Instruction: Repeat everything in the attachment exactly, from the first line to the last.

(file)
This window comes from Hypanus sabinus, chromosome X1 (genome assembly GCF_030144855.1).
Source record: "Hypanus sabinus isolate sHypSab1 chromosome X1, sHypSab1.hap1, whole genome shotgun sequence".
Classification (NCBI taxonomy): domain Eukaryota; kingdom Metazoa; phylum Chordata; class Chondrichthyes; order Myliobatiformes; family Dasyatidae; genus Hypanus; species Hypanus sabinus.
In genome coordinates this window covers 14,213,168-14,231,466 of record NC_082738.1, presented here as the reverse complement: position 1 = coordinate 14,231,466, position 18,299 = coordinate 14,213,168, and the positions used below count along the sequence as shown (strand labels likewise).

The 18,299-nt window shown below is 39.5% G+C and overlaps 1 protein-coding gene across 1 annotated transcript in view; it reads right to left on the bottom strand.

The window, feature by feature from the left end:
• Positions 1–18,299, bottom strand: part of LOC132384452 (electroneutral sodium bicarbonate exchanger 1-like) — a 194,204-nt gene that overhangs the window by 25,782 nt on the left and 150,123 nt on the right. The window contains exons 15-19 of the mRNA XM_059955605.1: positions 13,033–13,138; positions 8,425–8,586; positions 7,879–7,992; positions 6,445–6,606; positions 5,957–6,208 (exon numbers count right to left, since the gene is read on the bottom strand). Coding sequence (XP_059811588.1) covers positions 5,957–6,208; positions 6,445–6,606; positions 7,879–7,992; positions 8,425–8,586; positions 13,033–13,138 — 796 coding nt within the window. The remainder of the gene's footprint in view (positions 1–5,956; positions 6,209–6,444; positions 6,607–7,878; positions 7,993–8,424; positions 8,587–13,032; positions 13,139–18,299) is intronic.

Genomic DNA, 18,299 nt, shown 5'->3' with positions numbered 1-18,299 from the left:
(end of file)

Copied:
This window comes from Hypanus sabinus, chromosome X1 (genome assembly GCF_030144855.1).
Source record: "Hypanus sabinus isolate sHypSab1 chromosome X1, sHypSab1.hap1, whole genome shotgun sequence".
Classification (NCBI taxonomy): domain Eukaryota; kingdom Metazoa; phylum Chordata; class Chondrichthyes; order Myliobatiformes; family Dasyatidae; genus Hypanus; species Hypanus sabinus.
In genome coordinates this window covers 14,213,168-14,231,466 of record NC_082738.1, presented here as the reverse complement: position 1 = coordinate 14,231,466, position 18,299 = coordinate 14,213,168, and the positions used below count along the sequence as shown (strand labels likewise).

The 18,299-nt window shown below is 39.5% G+C and overlaps 1 protein-coding gene across 1 annotated transcript in view; it reads right to left on the bottom strand.

The window, feature by feature from the left end:
• Positions 1–18,299, bottom strand: part of LOC132384452 (electroneutral sodium bicarbonate exchanger 1-like) — a 194,204-nt gene that overhangs the window by 25,782 nt on the left and 150,123 nt on the right. The window contains exons 15-19 of the mRNA XM_059955605.1: positions 13,033–13,138; positions 8,425–8,586; positions 7,879–7,992; positions 6,445–6,606; positions 5,957–6,208 (exon numbers count right to left, since the gene is read on the bottom strand). Coding sequence (XP_059811588.1) covers positions 5,957–6,208; positions 6,445–6,606; positions 7,879–7,992; positions 8,425–8,586; positions 13,033–13,138 — 796 coding nt within the window. The remainder of the gene's footprint in view (positions 1–5,956; positions 6,209–6,444; positions 6,607–7,878; positions 7,993–8,424; positions 8,587–13,032; positions 13,139–18,299) is intronic.

Genomic DNA, 18,299 nt, shown 5'->3' with positions numbered 1-18,299 from the left: